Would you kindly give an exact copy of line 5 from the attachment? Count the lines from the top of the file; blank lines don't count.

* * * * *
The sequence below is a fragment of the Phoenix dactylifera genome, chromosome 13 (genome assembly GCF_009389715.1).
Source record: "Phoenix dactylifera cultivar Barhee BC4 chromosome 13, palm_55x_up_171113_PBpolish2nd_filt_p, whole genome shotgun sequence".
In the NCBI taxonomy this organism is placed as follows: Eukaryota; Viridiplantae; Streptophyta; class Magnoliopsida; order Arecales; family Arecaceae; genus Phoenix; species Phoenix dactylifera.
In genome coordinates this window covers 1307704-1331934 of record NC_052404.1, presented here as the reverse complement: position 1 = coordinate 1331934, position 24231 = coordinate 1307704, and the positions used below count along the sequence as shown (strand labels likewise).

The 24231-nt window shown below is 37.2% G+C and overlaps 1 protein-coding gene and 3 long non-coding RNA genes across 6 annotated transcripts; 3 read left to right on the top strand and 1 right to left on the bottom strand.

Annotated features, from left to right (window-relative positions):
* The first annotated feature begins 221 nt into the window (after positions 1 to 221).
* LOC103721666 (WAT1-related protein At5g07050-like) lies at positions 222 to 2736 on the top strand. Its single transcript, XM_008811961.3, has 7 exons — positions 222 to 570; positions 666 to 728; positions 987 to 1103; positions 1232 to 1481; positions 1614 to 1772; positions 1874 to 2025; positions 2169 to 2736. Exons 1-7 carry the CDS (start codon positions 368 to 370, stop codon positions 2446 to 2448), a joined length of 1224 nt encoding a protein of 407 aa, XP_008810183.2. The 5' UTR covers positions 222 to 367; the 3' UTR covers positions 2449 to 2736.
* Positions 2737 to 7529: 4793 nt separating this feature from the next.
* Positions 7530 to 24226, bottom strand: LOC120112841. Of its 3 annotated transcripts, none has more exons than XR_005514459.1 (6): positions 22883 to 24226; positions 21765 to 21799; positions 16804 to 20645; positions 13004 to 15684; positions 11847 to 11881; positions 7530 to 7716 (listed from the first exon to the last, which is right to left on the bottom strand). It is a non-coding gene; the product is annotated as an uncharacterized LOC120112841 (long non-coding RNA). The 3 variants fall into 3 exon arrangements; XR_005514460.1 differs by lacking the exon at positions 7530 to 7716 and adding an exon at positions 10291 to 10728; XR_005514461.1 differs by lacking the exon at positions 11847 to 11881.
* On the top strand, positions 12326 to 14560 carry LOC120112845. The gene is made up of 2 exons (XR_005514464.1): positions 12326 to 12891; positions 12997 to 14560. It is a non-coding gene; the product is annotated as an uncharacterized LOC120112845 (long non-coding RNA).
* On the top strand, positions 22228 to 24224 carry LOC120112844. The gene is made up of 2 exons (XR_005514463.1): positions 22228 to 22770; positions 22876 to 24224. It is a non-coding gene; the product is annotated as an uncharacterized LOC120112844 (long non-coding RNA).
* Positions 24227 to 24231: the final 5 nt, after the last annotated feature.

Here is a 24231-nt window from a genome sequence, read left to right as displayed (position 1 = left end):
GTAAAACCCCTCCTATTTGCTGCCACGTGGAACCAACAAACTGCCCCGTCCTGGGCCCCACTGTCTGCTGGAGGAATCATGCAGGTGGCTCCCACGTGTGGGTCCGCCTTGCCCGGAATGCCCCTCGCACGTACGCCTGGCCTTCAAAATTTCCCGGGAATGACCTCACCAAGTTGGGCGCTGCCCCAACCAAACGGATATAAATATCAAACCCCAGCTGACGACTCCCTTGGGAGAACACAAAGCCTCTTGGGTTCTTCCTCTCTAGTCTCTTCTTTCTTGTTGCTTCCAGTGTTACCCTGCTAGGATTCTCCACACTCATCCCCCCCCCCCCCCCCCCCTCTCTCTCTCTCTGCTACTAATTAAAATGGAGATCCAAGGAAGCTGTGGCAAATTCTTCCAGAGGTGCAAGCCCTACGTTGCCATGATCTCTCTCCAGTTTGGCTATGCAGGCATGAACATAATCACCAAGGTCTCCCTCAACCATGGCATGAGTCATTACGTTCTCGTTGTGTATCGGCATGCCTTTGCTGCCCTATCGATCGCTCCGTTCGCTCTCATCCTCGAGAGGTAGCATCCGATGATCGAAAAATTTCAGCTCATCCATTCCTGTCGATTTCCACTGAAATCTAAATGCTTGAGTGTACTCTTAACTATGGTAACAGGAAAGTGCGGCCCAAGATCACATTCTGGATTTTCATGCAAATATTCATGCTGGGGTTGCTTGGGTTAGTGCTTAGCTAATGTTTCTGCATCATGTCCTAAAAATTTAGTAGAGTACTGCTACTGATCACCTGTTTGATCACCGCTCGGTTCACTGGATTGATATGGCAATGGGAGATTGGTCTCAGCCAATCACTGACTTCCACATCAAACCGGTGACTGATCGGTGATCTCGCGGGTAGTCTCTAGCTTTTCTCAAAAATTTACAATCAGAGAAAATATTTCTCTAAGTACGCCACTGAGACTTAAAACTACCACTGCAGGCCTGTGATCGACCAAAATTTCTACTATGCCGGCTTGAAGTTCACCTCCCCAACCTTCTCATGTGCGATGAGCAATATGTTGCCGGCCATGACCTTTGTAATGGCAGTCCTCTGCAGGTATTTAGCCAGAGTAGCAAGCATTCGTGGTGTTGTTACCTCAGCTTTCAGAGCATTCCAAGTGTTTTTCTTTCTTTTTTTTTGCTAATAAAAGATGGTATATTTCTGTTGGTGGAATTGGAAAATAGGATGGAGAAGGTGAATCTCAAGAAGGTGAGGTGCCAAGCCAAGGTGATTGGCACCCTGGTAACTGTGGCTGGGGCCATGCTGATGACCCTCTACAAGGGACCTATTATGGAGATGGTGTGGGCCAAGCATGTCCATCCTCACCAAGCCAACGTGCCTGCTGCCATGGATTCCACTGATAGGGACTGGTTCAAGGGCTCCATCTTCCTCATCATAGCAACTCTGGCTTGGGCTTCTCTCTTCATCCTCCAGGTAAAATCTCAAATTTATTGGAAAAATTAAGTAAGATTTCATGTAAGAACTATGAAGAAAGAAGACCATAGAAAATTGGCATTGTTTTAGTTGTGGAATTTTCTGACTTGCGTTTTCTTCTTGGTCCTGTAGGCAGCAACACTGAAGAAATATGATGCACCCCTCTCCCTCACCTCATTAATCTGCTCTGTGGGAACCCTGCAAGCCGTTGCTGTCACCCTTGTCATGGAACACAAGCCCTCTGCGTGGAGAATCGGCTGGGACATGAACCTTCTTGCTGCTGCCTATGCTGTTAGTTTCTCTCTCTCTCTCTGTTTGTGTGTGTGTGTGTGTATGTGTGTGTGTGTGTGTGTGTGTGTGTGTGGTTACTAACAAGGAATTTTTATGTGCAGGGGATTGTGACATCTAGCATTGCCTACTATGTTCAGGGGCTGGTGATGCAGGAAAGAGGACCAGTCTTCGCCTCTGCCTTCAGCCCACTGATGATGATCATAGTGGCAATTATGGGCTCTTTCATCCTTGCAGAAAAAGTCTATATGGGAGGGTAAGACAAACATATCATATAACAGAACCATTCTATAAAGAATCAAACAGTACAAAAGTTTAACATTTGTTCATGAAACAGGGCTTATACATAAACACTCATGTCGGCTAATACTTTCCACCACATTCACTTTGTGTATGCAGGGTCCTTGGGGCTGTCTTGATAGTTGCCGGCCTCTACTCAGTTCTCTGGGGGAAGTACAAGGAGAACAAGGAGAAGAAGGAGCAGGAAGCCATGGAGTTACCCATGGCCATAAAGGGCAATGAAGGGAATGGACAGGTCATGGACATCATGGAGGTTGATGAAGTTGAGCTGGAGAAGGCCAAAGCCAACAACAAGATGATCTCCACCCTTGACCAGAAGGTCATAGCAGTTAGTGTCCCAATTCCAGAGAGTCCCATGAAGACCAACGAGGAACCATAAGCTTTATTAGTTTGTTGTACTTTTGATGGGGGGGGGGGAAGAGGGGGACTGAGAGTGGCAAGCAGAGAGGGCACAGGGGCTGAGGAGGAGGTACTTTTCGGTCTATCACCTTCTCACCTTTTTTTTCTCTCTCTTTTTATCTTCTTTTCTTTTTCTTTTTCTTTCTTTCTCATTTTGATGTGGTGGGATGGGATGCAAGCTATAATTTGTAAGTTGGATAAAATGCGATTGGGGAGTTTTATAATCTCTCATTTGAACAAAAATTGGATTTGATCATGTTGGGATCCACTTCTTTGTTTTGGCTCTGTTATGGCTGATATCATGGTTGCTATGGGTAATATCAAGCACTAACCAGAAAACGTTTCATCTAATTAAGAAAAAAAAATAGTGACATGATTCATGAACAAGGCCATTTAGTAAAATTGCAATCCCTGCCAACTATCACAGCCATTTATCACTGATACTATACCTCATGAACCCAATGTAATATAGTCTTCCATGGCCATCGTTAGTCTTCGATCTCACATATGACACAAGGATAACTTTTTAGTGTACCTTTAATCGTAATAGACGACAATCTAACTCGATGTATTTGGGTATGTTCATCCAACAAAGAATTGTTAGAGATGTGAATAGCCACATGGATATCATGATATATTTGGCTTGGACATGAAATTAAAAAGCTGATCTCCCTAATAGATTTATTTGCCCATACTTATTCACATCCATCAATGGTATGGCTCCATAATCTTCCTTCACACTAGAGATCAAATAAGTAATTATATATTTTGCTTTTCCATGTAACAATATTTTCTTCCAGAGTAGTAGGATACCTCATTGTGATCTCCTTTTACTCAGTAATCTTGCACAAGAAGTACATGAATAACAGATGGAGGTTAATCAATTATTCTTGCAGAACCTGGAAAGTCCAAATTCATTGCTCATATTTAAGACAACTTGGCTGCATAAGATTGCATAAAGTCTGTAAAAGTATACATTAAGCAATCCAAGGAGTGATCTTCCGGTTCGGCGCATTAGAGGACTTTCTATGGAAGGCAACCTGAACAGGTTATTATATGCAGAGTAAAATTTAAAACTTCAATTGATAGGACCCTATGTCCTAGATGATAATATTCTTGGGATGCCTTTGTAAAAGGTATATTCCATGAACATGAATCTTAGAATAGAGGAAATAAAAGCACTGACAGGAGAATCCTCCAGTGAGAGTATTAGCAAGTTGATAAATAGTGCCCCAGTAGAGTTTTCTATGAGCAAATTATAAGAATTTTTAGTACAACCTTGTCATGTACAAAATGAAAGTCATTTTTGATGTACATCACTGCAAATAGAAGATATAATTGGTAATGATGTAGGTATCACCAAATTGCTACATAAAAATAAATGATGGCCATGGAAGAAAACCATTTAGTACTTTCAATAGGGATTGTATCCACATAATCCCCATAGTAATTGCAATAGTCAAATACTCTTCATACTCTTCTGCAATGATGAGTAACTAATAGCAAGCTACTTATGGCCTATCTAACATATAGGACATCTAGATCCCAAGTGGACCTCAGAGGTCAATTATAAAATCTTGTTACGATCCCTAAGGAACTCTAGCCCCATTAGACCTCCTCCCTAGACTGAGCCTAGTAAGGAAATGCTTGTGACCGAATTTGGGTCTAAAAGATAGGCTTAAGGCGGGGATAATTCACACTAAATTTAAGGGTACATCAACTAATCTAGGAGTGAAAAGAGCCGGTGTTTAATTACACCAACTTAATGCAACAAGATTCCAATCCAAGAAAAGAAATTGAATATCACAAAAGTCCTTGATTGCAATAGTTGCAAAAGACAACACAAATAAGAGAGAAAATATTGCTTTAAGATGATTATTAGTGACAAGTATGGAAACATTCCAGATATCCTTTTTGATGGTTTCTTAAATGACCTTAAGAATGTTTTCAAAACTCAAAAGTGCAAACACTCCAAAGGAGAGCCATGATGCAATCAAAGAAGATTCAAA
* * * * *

The 24231-nt window shown below is 37.2% G+C and overlaps 1 protein-coding gene and 3 long non-coding RNA genes across 6 annotated transcripts; 3 read left to right on the top strand and 1 right to left on the bottom strand.